As floodwaters recede in New Orleans, Americans are once again Grrring the rising price of gasoline. And with gas averaging $3.25 per gallon for regular unleaded, it's understandable.
But where are the lines? Where is the shortage of gasoline? I keep hearing stories from people who say that their gas station ran out of gas, but I haven't seen it myself. It seems like every time I need gas, there's enough to fill my tank.
So why the soaring prices and what can be done to alleviate the commuter blues?
One argument I hear is that people with trucks, SUVs and Hummers should pay more money than folks who drive smaller, more fuel-efficient vehicles, because the bigger vehicles consume more gas and create shortages.
While I will agree that suburban moms who drive Hummers as fashion statements should be hit with an Obliviot tax, the entire truck argument is absurd. If anything, trucks should be charged less for gasoline.
Think about it.
It will be convoys of trucks that will roll into the Gulf states to help rebuild after the devastation of Hurricane Katrina. But that's only the most obvious (and recent) example.
Your house was built by contractors who used trucks to cart in those materials.
When your car breaks down on the side of the road? It's called a tow truck for a reason.
Retail outlets like Wal-Mart and Target are stocked daily not by fleets of Priuses, but by fleets of Macks and Peterbilts.
When a pipe bursts in your house, the plumber usually arrives in a pick-up truck or van.
When you need a new refrigerator, it's delivered by men who drive trucks.
When you have a heart attack or get into a car accident, the paramedics arrive in an ambulance that looks remarkably like a truck. When your house is on fire ...
OK, you get the picture.
Now I know that not everybody who drives a truck needs a truck for business. But remember, it's none of your business who drives what. Unless of course it's a suburban mom or the manicured Internet millionaire with a Hummer he uses for Starbucks runs, but that's just my opinion.
There are legitimate questions that need to be asked about the rising cost of fuel, but whether we should charge more for gas to truckers shouldn't be one of them.
Last week we had Hurricane Katrina. Next week marks the fourth anniversary of the Sept. 11 terrorist attacks, and I have to wonder: What does infamous left-wing zealot professor Ward Churchill think about the victims in the Gulf states?
He would probably say that the people of New Orleans and Biloxi got what they deserved. After all, there are economies in those cities, and based on his beliefs, all economy — American economy anyway — deserves to be destroyed.
Unless of course it's the economy of "higher" education, book sales, appearance fees and speeches he now benefits from, after rising to fame for saying that innocent Americans who perished in the Sept. 11 terror attacks got what they deserved.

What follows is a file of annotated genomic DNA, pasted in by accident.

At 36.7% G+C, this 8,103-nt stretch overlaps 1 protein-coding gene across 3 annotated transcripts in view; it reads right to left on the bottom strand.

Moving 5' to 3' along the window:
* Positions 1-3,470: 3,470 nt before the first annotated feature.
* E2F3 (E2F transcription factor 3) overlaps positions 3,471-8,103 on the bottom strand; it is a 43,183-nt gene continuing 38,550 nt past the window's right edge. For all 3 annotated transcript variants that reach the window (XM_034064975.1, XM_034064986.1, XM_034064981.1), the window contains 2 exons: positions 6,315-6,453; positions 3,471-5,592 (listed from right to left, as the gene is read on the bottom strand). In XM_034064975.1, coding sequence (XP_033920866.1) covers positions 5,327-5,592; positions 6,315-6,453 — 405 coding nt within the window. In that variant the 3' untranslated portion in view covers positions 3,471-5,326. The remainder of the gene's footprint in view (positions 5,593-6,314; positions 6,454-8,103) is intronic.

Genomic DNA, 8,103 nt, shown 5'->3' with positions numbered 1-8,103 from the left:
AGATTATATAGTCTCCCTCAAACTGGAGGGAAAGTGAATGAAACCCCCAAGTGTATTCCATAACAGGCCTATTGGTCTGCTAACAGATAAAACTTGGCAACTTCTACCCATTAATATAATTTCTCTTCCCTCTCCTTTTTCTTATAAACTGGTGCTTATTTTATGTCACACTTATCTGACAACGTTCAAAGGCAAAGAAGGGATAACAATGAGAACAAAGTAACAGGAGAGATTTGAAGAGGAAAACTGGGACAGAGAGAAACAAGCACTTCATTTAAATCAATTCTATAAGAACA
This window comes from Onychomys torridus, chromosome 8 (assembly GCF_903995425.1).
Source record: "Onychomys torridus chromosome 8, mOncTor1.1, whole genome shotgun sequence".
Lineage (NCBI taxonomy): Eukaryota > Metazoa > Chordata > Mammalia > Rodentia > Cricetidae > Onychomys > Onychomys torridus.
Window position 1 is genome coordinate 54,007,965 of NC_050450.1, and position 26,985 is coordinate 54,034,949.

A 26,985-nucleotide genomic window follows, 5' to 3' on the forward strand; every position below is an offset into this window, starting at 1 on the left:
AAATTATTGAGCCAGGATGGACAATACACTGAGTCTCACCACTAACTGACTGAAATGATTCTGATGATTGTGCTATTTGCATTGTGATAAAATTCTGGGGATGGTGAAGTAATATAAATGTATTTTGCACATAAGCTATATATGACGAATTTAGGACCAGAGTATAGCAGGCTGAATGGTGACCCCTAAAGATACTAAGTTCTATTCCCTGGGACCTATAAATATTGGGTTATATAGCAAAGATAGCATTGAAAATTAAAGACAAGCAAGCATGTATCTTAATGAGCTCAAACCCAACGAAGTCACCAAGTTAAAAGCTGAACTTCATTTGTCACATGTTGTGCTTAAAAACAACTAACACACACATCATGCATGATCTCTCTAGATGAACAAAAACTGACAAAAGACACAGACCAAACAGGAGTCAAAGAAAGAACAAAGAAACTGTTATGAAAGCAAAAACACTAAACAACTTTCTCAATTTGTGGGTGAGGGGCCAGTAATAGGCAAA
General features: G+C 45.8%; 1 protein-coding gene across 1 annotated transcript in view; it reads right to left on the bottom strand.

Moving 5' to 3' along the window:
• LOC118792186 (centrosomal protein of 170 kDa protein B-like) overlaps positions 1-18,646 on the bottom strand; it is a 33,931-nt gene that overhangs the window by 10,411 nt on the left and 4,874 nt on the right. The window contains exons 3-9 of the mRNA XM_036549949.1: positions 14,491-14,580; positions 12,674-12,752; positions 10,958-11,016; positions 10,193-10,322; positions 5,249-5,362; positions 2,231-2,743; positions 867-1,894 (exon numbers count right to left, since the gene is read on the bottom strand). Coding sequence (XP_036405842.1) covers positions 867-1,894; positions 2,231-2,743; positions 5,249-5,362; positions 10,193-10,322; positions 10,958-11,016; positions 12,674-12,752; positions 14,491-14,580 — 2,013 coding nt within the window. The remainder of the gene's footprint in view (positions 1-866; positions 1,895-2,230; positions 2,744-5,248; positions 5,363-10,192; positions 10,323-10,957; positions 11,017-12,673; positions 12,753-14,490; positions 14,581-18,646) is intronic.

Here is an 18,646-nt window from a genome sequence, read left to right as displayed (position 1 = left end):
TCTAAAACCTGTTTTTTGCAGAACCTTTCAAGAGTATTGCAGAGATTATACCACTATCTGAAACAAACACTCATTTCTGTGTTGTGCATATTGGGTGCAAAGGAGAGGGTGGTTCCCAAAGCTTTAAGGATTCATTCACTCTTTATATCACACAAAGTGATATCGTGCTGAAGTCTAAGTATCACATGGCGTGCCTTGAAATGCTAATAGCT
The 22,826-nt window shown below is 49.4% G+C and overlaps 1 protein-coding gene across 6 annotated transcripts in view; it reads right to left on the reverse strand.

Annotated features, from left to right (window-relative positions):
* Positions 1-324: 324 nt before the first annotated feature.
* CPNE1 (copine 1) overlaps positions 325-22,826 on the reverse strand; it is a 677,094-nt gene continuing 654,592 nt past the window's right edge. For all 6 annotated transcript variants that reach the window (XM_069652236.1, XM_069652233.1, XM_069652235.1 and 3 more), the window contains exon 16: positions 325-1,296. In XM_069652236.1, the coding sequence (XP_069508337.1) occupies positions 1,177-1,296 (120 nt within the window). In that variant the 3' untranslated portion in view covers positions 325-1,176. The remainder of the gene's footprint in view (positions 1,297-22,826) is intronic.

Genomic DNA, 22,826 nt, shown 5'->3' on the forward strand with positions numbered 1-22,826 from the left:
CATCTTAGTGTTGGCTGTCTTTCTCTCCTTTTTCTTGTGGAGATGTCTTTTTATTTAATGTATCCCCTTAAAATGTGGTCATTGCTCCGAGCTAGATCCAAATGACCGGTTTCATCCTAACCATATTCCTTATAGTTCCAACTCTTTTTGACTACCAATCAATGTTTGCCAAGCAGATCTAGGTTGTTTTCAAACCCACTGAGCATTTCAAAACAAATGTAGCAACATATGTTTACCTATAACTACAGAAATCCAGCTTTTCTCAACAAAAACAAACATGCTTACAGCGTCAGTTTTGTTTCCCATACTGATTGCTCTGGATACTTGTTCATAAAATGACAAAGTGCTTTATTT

In "100 People Who Are Screwing Up America" by Bernard Goldberg, Churchill makes No. 72 on the list. Goldberg quotes from Churchill's 9/11 essay: "The most that can honestly be said of those involved in Sept. 11 is that they finally responded in kind to some of what this country has dispensed to their people of a matter of course."
Of the innocent civilians who perished in the Twin Towers, Prof. Churchill had this to say: "Well, really, let's get a grip here shall we? True enough, they were civilians of sort. But innocent? Give me a break."
I guess Churchill would side with the looters who stole from all of those "sort of" but not innocent civilians who owned local businesses. Weren't they just responding in kind to business owners who charged money for their wares?
And the innocent folks whose electronic equipment was stolen? True enough, they were burglarized of sort. But innocent? Give me a break. After all, the criminals were only responding in kind to a society that has deprived them of the finer things in life.
And of the women who reportedly were raped? I guess they shouldn't have paraded around the Superdome in those wet, sweaty T-shirts. They too, must have gotten what they deserved.
Of course Churchill hasn't said any of that, and one would hope he wouldn't. But based on his 9/11 rant, it's impossible to know for sure.
By the way, Al Franken is No. 37 in Goldberg's book.
One of the funniest entries is that of Matt Kunitz, executive producer of "Fear Factor."
Goldberg named Kunitz No. 67 because, among other things, "Fear Factor" contestants "were put in a body bag, in a drawer in a morgue; the bag was filled with giant, hissing cockroaches," and others "were covered in hundreds of pounds of cow intestines, which they had to puncture with their mouths, suck out the liquid, fill a glass with it — then drink the juice."
Come on, Bernie! Don't you see the irony in Kunitz's cruel joke of a television show? That men and women — usually clad only in bathing suits — would subject themselves to such horrors just to be on television?
And the fact that people watch this show is an example of Obliviots in action.
It's not Kunitz who is screwing up America. It's the people who watch and the people who participated who are already screwed up.
It's the advertisers who bought commercial time during such a spectacle who are screwed up.
It's the parents who let their kids watch the show who are screwed up.
Kunitz was only seeing how far people would go. A lot further than he expected, I bet.
At any rate, read Goldberg's book. It's enlightening.
Mike Straka is the director of operations and special projects for FOXNews.com, and covers entertainment and features on the Sunday program "FOX Magazine." He also writes the biweekly Grrr! Column and hosts "The Real Deal" video segments on FOXNews.com.